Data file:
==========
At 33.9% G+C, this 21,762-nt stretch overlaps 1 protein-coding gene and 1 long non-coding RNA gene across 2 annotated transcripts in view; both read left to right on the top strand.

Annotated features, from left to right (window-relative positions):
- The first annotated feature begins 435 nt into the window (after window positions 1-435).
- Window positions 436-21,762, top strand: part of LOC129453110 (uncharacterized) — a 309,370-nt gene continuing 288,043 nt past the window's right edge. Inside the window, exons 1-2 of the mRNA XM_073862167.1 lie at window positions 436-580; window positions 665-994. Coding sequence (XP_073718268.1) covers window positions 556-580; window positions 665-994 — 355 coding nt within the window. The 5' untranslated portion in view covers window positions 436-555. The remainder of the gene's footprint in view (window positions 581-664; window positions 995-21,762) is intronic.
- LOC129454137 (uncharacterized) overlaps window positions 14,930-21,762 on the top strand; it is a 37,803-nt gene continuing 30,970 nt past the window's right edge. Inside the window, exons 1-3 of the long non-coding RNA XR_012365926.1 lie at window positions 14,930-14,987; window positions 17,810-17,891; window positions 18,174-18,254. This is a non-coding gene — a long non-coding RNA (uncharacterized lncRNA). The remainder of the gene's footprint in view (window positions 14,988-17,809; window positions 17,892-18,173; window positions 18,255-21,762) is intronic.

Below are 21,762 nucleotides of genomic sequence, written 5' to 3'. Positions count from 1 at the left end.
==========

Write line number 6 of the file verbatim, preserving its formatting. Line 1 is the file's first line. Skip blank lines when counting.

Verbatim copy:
Below are 21,762 nucleotides of genomic sequence, written 5' to 3'. Positions count from 1 at the left end.